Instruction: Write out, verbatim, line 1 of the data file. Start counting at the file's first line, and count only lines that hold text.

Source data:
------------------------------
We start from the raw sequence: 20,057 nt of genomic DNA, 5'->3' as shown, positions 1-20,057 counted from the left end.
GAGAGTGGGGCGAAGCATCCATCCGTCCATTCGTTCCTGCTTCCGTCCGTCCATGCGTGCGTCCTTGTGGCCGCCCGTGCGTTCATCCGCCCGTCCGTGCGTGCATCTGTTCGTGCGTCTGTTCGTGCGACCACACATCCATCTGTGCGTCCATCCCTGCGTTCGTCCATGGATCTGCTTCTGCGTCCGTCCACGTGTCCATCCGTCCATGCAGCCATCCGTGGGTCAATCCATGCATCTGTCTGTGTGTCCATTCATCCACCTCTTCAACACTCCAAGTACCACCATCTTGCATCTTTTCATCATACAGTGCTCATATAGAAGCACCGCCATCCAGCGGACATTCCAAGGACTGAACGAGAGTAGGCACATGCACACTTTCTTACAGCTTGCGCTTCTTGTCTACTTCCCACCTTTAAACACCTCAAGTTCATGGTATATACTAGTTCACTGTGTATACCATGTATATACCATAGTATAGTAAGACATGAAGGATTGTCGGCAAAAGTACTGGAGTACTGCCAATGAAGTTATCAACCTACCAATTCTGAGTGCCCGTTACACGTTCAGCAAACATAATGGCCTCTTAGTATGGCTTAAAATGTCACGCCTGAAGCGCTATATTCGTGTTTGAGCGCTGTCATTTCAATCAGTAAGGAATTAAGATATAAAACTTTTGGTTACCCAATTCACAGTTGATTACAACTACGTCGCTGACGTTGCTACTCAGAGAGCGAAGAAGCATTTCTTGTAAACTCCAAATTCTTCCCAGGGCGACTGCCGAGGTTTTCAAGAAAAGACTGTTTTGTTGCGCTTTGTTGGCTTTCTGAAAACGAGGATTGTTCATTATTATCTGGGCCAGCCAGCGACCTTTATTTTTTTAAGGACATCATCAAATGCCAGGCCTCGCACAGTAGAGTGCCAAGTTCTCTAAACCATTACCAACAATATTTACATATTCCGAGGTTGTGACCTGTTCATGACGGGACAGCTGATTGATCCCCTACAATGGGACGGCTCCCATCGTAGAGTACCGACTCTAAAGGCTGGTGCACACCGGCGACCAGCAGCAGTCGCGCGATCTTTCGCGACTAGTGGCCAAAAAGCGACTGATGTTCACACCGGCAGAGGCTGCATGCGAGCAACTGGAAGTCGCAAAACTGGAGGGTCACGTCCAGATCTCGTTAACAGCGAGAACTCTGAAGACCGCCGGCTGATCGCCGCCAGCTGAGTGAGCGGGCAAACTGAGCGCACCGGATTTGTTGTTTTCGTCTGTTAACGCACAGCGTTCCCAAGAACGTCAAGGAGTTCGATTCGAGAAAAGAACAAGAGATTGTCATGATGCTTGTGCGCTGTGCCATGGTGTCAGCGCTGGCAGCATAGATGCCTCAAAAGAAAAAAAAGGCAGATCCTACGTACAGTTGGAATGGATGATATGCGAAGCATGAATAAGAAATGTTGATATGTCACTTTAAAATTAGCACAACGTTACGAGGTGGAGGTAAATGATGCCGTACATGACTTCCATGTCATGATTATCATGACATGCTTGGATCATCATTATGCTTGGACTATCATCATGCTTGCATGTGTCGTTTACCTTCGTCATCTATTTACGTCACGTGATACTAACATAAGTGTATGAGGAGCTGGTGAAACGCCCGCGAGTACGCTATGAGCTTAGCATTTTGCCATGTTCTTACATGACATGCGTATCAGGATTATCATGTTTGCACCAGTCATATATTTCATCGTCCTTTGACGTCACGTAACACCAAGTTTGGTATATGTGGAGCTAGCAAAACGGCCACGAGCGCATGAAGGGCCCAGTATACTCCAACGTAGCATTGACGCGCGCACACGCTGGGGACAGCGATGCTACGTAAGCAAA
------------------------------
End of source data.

We start from the raw sequence: 20,057 nt of genomic DNA, 5'->3' as shown, positions 1-20,057 counted from the left end.